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With a resume that includes trailblazing riff-warriors like Saint Vitus, the Obsessed, Spirit Caravan, the Hidden Hand and Shrinebuilder — not to mention collaborations with Dave Grohl, Rob Halford, Geezer Butler, Bill Ward and others — Scott "Wino" Weinrich is known as one of the major godfathers of doom metal. But he's also made his name as a solo artist, creating stirring acoustic folk music that's as heavy in its own way as his more feedback-soaked endeavors. And just like most of us, he finds respite and catharsis in the music of others, from Blue Öyster Cult to Thin Lizzy.
"I think music plays a crucial role in overcoming the melancholy, worries and anxiety of our black days of life," he tells us. "My favorite M.O. would be to wake and crank the stereo. In my personal case, that would be an old-school rig, with a Seventies Pioneer amp, and a couple large, robust Fisher speakers, and proceed to dream."
For our continuing "Songs for Black Days" series, we asked the musician to share a few songs that have helped him through dark times. Below is what Weinrich offered up.
OK. This song, lyrically and musically, just brings me up. The descriptively defiant lyrics, which sort of inspire thoughts and feelings of hope, and the almost inhuman harmonica solo by the Blues Traveler dude ... If that don't push your foot, I don't know what will!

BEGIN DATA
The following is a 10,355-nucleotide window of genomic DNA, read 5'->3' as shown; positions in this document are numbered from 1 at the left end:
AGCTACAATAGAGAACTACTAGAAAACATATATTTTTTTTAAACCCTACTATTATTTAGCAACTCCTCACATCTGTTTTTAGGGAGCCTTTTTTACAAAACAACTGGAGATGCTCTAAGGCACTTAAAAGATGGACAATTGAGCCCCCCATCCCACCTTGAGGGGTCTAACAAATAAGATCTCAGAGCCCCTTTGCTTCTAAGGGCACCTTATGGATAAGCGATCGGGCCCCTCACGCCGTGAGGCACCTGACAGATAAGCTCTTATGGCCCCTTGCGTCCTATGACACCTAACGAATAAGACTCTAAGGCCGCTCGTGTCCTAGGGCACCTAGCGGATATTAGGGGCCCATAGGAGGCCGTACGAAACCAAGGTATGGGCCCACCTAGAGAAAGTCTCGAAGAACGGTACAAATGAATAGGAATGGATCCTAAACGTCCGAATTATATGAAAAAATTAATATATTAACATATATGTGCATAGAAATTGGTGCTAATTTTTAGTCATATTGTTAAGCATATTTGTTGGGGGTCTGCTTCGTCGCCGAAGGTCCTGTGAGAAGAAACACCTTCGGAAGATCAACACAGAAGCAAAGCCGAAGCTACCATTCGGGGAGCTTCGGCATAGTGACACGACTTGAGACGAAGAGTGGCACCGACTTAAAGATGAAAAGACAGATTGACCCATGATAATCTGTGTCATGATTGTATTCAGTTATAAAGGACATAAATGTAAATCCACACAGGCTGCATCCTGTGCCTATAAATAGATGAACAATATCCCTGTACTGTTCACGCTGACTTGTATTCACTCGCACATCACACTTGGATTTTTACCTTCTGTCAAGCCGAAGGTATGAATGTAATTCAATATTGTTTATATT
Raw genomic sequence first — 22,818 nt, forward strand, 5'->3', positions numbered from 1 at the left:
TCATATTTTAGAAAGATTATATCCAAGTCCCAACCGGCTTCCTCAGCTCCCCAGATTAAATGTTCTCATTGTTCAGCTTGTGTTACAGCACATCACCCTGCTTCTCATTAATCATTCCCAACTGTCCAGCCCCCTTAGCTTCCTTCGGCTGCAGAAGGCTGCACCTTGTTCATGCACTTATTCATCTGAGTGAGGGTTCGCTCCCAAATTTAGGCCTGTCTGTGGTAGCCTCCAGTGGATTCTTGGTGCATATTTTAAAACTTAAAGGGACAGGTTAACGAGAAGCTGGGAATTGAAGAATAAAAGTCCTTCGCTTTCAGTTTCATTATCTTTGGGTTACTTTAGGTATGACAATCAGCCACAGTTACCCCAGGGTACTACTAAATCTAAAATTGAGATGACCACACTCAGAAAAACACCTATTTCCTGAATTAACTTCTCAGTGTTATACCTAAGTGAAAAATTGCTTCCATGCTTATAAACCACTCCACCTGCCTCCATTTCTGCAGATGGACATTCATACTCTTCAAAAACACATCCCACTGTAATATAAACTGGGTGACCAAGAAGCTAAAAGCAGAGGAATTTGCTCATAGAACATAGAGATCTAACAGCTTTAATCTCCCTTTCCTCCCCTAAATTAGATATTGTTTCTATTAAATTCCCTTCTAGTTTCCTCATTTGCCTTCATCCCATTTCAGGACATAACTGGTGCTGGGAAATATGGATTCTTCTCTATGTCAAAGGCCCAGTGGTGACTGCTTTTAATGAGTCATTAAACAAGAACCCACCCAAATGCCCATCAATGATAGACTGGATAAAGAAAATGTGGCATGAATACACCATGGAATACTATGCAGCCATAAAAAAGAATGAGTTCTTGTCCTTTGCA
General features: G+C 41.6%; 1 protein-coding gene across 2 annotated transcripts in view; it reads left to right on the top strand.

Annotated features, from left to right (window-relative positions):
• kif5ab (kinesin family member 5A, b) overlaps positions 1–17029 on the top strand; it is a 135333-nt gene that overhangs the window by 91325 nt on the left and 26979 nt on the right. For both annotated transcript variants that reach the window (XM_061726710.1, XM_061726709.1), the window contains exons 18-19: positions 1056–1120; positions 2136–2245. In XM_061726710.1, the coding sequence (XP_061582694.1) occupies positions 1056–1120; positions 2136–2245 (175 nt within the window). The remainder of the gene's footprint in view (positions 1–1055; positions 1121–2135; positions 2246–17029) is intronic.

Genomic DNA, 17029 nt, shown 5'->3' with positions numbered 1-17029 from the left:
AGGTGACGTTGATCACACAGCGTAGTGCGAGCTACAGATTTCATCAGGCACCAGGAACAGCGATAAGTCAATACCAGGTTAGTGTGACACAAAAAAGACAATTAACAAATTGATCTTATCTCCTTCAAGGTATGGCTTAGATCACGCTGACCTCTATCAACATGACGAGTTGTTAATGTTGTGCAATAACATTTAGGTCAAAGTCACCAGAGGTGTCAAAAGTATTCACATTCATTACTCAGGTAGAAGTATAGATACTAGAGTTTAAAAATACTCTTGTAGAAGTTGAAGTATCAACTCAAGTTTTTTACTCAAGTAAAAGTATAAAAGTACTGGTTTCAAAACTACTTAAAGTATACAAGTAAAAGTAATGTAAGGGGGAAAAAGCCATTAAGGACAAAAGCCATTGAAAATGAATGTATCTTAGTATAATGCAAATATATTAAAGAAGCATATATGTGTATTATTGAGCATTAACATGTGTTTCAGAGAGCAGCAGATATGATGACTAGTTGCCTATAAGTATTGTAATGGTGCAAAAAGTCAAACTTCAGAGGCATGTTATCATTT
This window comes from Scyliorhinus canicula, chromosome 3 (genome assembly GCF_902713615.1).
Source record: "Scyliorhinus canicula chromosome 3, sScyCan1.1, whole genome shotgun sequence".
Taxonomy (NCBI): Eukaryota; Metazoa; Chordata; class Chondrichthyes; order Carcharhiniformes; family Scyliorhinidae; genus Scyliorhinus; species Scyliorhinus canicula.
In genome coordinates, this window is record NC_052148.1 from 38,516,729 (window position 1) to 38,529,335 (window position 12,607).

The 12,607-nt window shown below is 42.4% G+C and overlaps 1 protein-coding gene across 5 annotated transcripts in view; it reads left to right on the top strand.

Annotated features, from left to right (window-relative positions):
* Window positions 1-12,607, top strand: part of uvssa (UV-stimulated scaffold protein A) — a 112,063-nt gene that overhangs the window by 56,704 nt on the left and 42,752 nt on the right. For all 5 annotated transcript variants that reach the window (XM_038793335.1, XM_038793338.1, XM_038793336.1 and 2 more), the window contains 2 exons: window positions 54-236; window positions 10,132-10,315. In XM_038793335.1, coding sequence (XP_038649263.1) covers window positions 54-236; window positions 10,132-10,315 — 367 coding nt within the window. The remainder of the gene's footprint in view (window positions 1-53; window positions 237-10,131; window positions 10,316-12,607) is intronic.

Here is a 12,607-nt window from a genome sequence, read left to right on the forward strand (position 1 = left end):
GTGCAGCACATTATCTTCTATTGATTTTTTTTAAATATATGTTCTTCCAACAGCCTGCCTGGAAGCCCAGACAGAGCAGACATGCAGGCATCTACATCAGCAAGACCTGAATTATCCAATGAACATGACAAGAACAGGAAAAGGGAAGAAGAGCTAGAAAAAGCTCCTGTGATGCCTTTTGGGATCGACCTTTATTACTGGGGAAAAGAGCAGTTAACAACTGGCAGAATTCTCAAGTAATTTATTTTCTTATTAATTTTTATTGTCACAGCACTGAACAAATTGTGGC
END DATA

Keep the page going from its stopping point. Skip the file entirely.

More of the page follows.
I prefer the original vinyl release way back when. I have been listening to this record since my early youth. It would be on the "if you were stranded on a desert island, what records would you bring" list ... and the song "Stone Cold Fever" with Peter Frampton at 19 years old on second guitar. If Steve Marriott's voice and onstage banter don't put the outside world away, and both his and Frampton's amazing guitar playing doesn't help your soul, I can't help ya!
Again, inspiring hopefully defiance and nonconformity, which are ingredients in my book to help defeat the dark blue days!
It's a strange life and no matter what's happening, I will always be in the mood for this song.
The songs "Nose on the Grindstone" and "Hard Times." Dark tunes can help the melancholy and this is stripped down passion. Amazing.
Are you ready to fight, "go down swinging"? There ya go.
The spiritually uplifting theme and musical virtuosity of this piece has always improved my outlook on the day.
It's the guitar solo here I am talking about. Listen to that solo when you're feeling down. It helps me.
If you are experiencing suicidal thoughts, contact the National Suicide Prevention Lifeline at 1-800-273-8255 (TALK) or go to SpeakingOfSuicide.com/resources for a list of resources.